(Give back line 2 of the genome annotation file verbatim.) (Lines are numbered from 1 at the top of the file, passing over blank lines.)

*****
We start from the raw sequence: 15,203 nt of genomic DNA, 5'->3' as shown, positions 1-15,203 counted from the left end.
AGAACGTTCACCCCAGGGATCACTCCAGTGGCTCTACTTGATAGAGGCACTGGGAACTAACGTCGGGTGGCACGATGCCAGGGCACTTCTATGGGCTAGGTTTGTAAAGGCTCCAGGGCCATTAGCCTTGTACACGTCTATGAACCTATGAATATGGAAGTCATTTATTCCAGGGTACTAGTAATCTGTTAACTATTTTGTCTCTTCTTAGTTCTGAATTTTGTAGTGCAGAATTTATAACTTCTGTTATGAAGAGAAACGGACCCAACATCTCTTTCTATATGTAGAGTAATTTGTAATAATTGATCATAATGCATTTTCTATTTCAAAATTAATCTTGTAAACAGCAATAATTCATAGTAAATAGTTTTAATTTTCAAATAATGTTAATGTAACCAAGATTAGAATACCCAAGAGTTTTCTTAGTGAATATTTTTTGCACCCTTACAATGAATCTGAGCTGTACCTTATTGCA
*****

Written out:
AGAACGTTCACCCCAGGGATCACTCCAGTGGCTCTACTTGATAGAGGCACTGGGAACTAACGTCGGGTGGCACGATGCCAGGGCACTTCTATGGGCTAGGTTTGTAAAGGCTCCAGGGCCATTAGCCTTGTACACGTCTATGAACCTATGAATATGGAAGTCATTTATTCCAGGGTACTAGTAATCTGTTAACTATTTTGTCTCTTCTTAGTTCTGAATTTTGTAGTGCAGAATTTATAACTTCTGTTATGAAGAGAAACGGACCCAACATCTCTTTCTATATGTAGAGTAATTTGTAATAATTGATCATAATGCATTTTCTATTTCAAAATTAATCTTGTAAACAGCAATAATTCATAGTAAATAGTTTTAATTTTCAAATAATGTTAATGTAACCAAGATTAGAATACCCAAGAGTTTTCTTAGTGAATATTTTTTGCACCCTTACAATGAATCTGAGCTGTACCTTATTGCA